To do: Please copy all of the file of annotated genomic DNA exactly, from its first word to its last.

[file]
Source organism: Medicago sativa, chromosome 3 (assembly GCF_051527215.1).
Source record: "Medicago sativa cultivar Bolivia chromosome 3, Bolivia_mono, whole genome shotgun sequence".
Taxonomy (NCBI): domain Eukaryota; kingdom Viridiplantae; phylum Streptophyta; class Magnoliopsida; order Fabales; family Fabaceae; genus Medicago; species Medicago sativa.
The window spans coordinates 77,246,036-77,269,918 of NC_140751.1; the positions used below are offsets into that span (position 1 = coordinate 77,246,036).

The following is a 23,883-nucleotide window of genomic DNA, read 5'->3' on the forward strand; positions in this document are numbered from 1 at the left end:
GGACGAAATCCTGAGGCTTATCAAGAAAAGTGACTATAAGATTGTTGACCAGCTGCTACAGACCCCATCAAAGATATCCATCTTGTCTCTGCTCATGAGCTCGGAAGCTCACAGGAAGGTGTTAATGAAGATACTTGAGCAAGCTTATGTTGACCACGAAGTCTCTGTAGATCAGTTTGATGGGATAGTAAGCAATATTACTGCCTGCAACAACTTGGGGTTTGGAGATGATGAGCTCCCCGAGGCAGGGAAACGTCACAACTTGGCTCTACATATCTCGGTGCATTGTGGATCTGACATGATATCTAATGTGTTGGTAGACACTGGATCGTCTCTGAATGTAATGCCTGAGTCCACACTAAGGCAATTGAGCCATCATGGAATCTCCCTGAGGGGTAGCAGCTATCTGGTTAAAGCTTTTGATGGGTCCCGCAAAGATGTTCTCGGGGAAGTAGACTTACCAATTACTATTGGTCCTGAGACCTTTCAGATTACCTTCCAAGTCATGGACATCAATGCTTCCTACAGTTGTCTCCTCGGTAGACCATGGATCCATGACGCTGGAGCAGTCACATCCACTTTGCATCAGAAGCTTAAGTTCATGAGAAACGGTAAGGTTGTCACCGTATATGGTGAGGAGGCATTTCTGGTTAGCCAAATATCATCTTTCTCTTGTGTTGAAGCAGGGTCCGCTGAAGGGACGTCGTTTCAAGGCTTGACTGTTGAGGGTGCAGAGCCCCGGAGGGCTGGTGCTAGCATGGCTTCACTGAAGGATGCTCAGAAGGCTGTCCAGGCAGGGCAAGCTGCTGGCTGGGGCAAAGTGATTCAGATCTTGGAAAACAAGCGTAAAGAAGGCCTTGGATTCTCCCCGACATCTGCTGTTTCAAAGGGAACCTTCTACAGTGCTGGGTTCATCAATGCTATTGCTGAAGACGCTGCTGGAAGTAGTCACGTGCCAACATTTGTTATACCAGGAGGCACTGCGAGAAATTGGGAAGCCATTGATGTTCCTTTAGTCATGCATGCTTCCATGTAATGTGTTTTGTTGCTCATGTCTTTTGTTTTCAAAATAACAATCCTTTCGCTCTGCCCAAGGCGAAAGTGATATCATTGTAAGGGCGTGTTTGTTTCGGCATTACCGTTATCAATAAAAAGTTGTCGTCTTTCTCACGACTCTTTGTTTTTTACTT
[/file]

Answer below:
Source organism: Medicago sativa, chromosome 3 (assembly GCF_051527215.1).
Source record: "Medicago sativa cultivar Bolivia chromosome 3, Bolivia_mono, whole genome shotgun sequence".
Taxonomy (NCBI): domain Eukaryota; kingdom Viridiplantae; phylum Streptophyta; class Magnoliopsida; order Fabales; family Fabaceae; genus Medicago; species Medicago sativa.
The window spans coordinates 77,246,036-77,269,918 of NC_140751.1; the positions used below are offsets into that span (position 1 = coordinate 77,246,036).

The following is a 23,883-nucleotide window of genomic DNA, read 5'->3' on the forward strand; positions in this document are numbered from 1 at the left end:
GGACGAAATCCTGAGGCTTATCAAGAAAAGTGACTATAAGATTGTTGACCAGCTGCTACAGACCCCATCAAAGATATCCATCTTGTCTCTGCTCATGAGCTCGGAAGCTCACAGGAAGGTGTTAATGAAGATACTTGAGCAAGCTTATGTTGACCACGAAGTCTCTGTAGATCAGTTTGATGGGATAGTAAGCAATATTACTGCCTGCAACAACTTGGGGTTTGGAGATGATGAGCTCCCCGAGGCAGGGAAACGTCACAACTTGGCTCTACATATCTCGGTGCATTGTGGATCTGACATGATATCTAATGTGTTGGTAGACACTGGATCGTCTCTGAATGTAATGCCTGAGTCCACACTAAGGCAATTGAGCCATCATGGAATCTCCCTGAGGGGTAGCAGCTATCTGGTTAAAGCTTTTGATGGGTCCCGCAAAGATGTTCTCGGGGAAGTAGACTTACCAATTACTATTGGTCCTGAGACCTTTCAGATTACCTTCCAAGTCATGGACATCAATGCTTCCTACAGTTGTCTCCTCGGTAGACCATGGATCCATGACGCTGGAGCAGTCACATCCACTTTGCATCAGAAGCTTAAGTTCATGAGAAACGGTAAGGTTGTCACCGTATATGGTGAGGAGGCATTTCTGGTTAGCCAAATATCATCTTTCTCTTGTGTTGAAGCAGGGTCCGCTGAAGGGACGTCGTTTCAAGGCTTGACTGTTGAGGGTGCAGAGCCCCGGAGGGCTGGTGCTAGCATGGCTTCACTGAAGGATGCTCAGAAGGCTGTCCAGGCAGGGCAAGCTGCTGGCTGGGGCAAAGTGATTCAGATCTTGGAAAACAAGCGTAAAGAAGGCCTTGGATTCTCCCCGACATCTGCTGTTTCAAAGGGAACCTTCTACAGTGCTGGGTTCATCAATGCTATTGCTGAAGACGCTGCTGGAAGTAGTCACGTGCCAACATTTGTTATACCAGGAGGCACTGCGAGAAATTGGGAAGCCATTGATGTTCCTTTAGTCATGCATGCTTCCATGTAATGTGTTTTGTTGCTCATGTCTTTTGTTTTCAAAATAACAATCCTTTCGCTCTGCCCAAGGCGAAAGTGATATCATTGTAAGGGCGTGTTTGTTTCGGCATTACCGTTATCAATAAAAAGTTGTCGTCTTTCTCACGACTCTTTGTTTTTTACTT